Iowa Rep. Steve King wants to ban transgender people from using the bathroom at the U.S. Capitol and surrounding buildings, the Washington Blade reports:
An Iowa Republican who has a reputation for being vehemently anti-LGBT has proposed a measure that would effectively bar transgender people from using the restroom in the U.S. Capitol consistent with their gender identity.
Rep. Steve King (R-Iowa) has proposed an amendment to the fiscal year 2017 legislative branch appropriations bill that would prohibit the use of funds under the legislation for allowing any individual “to use any bathroom other than the bathroom of the individual’s biological sex.”
The measure would effectively bar transgender people from using the public restroom consistent with their gender identity in the U.S. Capitol as well as the Library of Congress or the House or Senate office buildings.
Roll Call reports that the bill is unlikely to be heard any time soon:
House Rules Committee Chairman Pete Sessions told reporters that there’s unlikely to be a vote on an amendment to the Legislative Branch appropriations bill to prevent transgender bathrooms on Capitol Hill.
Sessions said a point of order has been raised against the amendment, which was offered by Rep. Steve King, R-Iowa.
“I think that the policy issues of the Capitol should emanate in a policy committee,” Sessions said, suggesting it should be considered by the House Administration Committee. “[Chair] Candice Miller needs the first whack at it.”
The Globe Gazette calls on law enforcement to do a better job of reporting hate crimes:
Depending on whom you listen to, Iowa has or doesn’t have a hate crime problem.
We think that there are more hate crimes than are being reported. That, for whatever reason, the reporting can be inconvenient or difficult to prove. It’s certainly something for the state – and all of us – to pay more attention to.
A story from the Lee Enterprises Des Moines Bureau said, that based on a review of federal records, two out of five Iowa law enforcement agencies – 164 — did not file any hate crime reports to the FBI over a six-year period. That is the seventh-highest rate in the nation, according to The Associated Press, which reviewed the records.
In North Iowa, 10 agencies reported no hate crimes over those six years; other communities went anywhere from two to four years. Mason City and Cerro Gordo County were absent from the list, not surprising given their large population.
We’d all love to think that North Iowa is an idyllic place where people get along pretty well with each other. For the most part, that’s true, but numerous disturbances are reported. A fair number are domestic in nature. Others run the gamut, and – pardon our skeptical nature – it’s hard to believe at least some would not be classified as hate crimes.
Victim advocates and advocacy groups say that’s the case when looking at the overall state picture.
The Des Moines Register did a series on transgender Iowans last week. The first section spoke directly with 22 members of the transgender community, and the second interviewed transgender youth about school safety and access:
Sean Finn came out as transgender as a high school sophomore and, almost immediately, his weekday water consumption dropped drastically.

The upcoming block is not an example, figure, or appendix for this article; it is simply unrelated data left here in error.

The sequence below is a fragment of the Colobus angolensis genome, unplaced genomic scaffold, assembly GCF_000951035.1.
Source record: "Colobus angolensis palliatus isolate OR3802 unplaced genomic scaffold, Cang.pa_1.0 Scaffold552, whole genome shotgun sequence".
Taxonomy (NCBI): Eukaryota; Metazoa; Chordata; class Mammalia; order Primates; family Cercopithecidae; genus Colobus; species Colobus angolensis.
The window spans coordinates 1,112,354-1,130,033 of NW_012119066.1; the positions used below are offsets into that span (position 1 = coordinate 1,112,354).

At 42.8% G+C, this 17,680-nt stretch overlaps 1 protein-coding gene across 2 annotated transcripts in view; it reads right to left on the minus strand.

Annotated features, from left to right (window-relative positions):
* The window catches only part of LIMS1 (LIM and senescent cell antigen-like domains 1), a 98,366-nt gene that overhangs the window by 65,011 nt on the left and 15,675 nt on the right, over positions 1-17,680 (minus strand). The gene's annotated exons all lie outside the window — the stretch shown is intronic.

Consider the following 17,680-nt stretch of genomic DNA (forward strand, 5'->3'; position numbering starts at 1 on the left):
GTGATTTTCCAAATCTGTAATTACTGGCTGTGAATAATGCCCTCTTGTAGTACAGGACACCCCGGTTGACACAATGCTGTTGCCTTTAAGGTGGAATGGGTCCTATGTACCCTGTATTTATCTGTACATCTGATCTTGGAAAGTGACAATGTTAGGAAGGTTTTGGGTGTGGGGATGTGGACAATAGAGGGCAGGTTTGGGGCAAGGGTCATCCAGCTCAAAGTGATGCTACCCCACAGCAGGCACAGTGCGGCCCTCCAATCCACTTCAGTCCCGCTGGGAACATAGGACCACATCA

From the first bell to the last, he didn’t drink any liquid, he said, because he didn’t want to have to use the school bathroom.
With the national focus on North Carolina’s so-called bathroom bill, which requires people to use the facility associated with their biological gender, restrooms have taken center stage in the debate over transgender rights. The North Carolina law has triggered a backlash from companies reconsidering expanding operations or conducting conferences there, and the U.S. Department of Justice and the state have filed dueling lawsuits over whether the law is discriminatory.
As of late May, 18 states have considered bills similar to North Carolina’s, according to the National Conference of State Legislatures. Iowa was not among them.
For transgender youths in Iowa, the “bathroom issue” hits especially close to home.
In interviews with The Des Moines Register, transgender youths from across the state reported a hesitation similar to Finn’s about using school bathrooms. Even thoughthe Iowa Civil Rights Act expressly allows transgender students to use the bathroom matching their gender identity, going to the school restroom with peers who knew them before their transition can be uncomfortable, many said.
“It was just so awkward,” said Finbar Murphy, 17, a recent graduate of Roosevelt High School. “I’d rather hold it until I get home than deal with that.
WHO checked in on transgender students’ access to school athletics:
Iowa Girls High School Athletic Union Executive Director Mike Dick said, “Each local school knows their situation and their athlete. They know their background and it’s up to them to determine which gender they are. Once they have identified a male becoming a female, they would now be allowed to particpate in girls athletics.”
Controversy arose two weeks ago in Alaska when a girl, born a boy, took fifth place in the 100 meter dash and third place in the 200 meter dash at the Alaska girls state track meet.
Nevada girls soccer coach and Iowa High School Soccer Coaches Association Hall of Fame member Randy Davis is familiar with the topic. “I have a transgendered student in class right now and you just try and do what’s best for that individual.”
A recommendation policy by both the Iowa High School Athletic Association and the Iowa Girls High School Athletic Union was set in the spring of 2015 opening the gates for athletes to play sports with the gender they identify with.
Mike Dick said, “It has to be total. It can’t be a partial just to play volleyball or softball and play a boys sport, they would play totally as a female.”
The Spencer Daily Reporter wrote about the GSA in Storm Lake: